This week in your Massachusetts garden & landscape
Week of June 24, 2019
- After harvesting strawberries, use hedge trimmers to remove leaves that are more than 2” above the crown. Be careful not to injure the crowns of the plant.
- Wood mint (Blephilia cilata) produces gorgeous stacked purple flowers. Blooming for weeks in midsummer, this plant is not only a prolific nectar plant but also a beautiful ornamental. It can thrive in dry, shady locations where many other plants cannot. Wood mint will spread easily by rhizomes and expands slowly into clumps wherever space is available. Blooming in shades of white, blue or purple, wood mint grows up to 2’ tall and is hardy in zones 4-8.
- Add fresh mint to tuna salad, then dress it with lime vinaigrette.
- Chippewa is a compact blueberry bush growing only 3’ tall and 4’ wide. Chippewa has classic blue-color berries with excellent flavor. Hardy to zone 3.
- Applying too much mulch is a common mistake. Thickly applied mulch can hinder the exchange of gases that occurs in trunk and root tissue and also affords shelter for potentially injurious insects, slugs and rodents.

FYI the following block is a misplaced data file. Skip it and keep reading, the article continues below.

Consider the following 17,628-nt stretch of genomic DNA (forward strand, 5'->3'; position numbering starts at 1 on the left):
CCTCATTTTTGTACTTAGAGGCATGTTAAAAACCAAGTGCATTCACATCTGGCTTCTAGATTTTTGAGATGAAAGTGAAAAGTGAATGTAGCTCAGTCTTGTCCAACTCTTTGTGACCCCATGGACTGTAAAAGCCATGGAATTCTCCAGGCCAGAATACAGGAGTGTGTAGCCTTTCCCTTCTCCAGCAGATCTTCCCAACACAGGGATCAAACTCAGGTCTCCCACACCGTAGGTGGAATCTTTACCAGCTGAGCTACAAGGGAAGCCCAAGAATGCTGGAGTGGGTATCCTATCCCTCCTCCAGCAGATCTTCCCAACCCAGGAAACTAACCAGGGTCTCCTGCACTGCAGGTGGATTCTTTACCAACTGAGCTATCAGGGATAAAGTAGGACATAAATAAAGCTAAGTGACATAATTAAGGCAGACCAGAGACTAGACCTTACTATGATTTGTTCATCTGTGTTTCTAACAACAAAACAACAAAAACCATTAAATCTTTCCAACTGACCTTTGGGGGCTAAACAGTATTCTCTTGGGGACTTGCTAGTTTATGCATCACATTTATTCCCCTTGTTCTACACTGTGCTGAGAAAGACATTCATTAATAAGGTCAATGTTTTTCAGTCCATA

- Spray garden phlox, roses and monarda with a solution of one tablespoon baking soda to a gallon of water to prevent white, powdery mildew on leaves.
- Spray hollyhocks with sulfur to prevent rust spots on the leaves.
- Pick blueberries in the morning and don’t wash them until you use them.
- Harvest garlic scapes when they begin to curl. They are delicious used in dishes that could benefit from a touch of garlic flavor such as salads, egg dishes and stir fries.
- Pea plants will appreciate a light layer of straw around the base of the plants. It protects their shallow roots from being damaged by weeding. It helps control weed growth and keeps soil moisture high. The cool soil that the mulch provides is also something that the peas love.